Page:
I’m very interested in the new conservatory program at Bard College. Every student who enrolls in the conservatory–which has a first-rate faculty of big east-coast names–is required to be in a five-year double-degree program. A Bard student cannot earn a Bachelor of Music in Performance only–(s)he must also earn a Bachelor of Arts in a liberal arts or sciences subject as well.
I love this paragraph from the program’s overview on the Bard website:
One may ask: For whom is the Conservatory at Bard intended? Is it for the person determined to have a career in music, enriched by the benefits of a liberal arts education? Yes. Is it for the person who seeks a combined career in music and some other field? Yes. Could it be for the person whose career goal lies in a field other than music, but who wishes to study music deeply? Yes. Simply put, the Conservatory is designed for the young person of talent and curiosity in multiple areas who is committed to continuing to learn and develop in these areas. The goal of the Conservatory, with its integration into the College, is precisely to support such students and to encourage them to keep their minds and their options open.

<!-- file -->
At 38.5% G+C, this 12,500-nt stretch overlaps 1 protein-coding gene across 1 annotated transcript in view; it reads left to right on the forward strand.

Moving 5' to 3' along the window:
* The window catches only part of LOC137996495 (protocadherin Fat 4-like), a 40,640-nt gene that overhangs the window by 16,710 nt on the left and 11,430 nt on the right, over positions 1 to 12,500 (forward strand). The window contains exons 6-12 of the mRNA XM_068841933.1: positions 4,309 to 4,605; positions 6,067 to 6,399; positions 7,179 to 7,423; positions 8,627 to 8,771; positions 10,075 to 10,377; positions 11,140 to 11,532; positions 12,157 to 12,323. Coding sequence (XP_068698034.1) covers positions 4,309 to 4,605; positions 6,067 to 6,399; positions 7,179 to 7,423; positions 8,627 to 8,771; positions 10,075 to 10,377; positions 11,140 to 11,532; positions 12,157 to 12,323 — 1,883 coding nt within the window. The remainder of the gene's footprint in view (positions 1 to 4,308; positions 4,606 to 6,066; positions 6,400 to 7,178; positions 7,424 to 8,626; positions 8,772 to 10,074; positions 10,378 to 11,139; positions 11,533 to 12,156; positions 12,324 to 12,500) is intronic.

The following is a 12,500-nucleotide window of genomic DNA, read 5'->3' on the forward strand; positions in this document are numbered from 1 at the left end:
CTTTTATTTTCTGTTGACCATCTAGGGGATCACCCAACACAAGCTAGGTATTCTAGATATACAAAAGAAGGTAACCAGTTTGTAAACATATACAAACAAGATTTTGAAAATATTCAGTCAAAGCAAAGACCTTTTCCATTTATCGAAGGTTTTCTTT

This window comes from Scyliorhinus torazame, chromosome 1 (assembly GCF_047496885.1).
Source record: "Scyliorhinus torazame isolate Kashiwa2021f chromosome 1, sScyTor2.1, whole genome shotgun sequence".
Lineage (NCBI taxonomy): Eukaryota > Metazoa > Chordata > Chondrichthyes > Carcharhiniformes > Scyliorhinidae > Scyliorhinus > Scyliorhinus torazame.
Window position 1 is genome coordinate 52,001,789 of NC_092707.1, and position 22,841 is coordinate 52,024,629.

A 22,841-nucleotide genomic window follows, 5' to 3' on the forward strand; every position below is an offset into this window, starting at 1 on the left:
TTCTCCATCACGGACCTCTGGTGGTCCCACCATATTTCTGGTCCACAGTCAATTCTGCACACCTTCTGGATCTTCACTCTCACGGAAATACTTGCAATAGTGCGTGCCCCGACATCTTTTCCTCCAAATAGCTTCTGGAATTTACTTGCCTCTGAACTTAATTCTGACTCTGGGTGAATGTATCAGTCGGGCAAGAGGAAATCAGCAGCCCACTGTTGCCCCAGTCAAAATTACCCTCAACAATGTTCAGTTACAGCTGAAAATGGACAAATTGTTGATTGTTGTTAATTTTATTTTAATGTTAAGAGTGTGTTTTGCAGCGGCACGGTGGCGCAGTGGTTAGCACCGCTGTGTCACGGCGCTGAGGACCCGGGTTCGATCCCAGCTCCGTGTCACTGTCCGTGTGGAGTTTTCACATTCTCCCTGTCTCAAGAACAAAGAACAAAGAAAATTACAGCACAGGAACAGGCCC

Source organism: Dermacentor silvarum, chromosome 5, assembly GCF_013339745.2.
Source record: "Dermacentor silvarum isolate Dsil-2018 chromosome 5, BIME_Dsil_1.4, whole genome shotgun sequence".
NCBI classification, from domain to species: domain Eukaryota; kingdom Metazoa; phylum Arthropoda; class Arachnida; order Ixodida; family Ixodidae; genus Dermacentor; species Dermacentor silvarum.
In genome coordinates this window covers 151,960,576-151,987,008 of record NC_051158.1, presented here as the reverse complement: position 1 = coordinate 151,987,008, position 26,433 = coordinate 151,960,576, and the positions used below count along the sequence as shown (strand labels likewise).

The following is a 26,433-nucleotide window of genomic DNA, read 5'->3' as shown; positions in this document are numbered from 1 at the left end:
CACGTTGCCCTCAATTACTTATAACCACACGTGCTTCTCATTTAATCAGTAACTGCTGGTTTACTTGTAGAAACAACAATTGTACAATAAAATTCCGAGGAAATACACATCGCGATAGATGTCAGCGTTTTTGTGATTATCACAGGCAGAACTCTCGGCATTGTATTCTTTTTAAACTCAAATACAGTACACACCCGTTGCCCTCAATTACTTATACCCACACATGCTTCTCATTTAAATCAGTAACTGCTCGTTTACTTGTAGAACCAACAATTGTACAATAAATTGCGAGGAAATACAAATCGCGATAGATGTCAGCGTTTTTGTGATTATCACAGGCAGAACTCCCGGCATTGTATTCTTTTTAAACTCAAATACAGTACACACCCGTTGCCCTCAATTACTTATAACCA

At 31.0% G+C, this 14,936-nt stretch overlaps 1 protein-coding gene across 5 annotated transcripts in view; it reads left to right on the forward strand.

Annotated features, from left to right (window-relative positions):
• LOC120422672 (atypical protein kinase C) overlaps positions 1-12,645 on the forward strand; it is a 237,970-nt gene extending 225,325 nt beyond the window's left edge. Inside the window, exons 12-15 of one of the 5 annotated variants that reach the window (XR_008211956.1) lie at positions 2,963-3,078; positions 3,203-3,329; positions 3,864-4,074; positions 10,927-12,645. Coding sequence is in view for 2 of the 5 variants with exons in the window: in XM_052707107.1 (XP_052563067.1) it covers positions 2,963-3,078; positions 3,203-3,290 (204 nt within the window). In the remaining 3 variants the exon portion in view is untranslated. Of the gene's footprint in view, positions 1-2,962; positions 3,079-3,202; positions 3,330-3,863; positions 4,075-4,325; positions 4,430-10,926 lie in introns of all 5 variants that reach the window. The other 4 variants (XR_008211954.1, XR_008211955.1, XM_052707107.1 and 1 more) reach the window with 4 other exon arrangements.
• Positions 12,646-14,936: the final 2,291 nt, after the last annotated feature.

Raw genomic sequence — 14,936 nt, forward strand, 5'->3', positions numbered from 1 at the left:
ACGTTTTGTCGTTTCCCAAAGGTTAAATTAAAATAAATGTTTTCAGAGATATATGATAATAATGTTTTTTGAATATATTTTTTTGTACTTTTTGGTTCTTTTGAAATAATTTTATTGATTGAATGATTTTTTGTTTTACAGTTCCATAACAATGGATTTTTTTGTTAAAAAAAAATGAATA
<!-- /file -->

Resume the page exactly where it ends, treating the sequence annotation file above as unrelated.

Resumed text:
A number of other schools, including my employer, DePauw University, offer such a five-year program as one of many options. As college music faculty ponder the future of classical music in this country, and the ways in which our future graduates can participate in music and make some sort of living, encouraging students to pursue this sort of education seems more and more to be the only ethical course of action.
Yes, there are a very few who will be able to make a living as soloists, chamber musicians, and/or orchestra players. But that is a very few, and as there are more and more extraordinarily well-trained players being produced, while the traditional classical music job market continues to shrink, the competition increases.
We have to develop new models of what it is to be a serious, committed musican working in the classical tradition. We need to embrace models other that than of all-or-nothing professionalism. I’ll be writing more about this. Meanwhile, the integrity of Bard’s program is inspiring.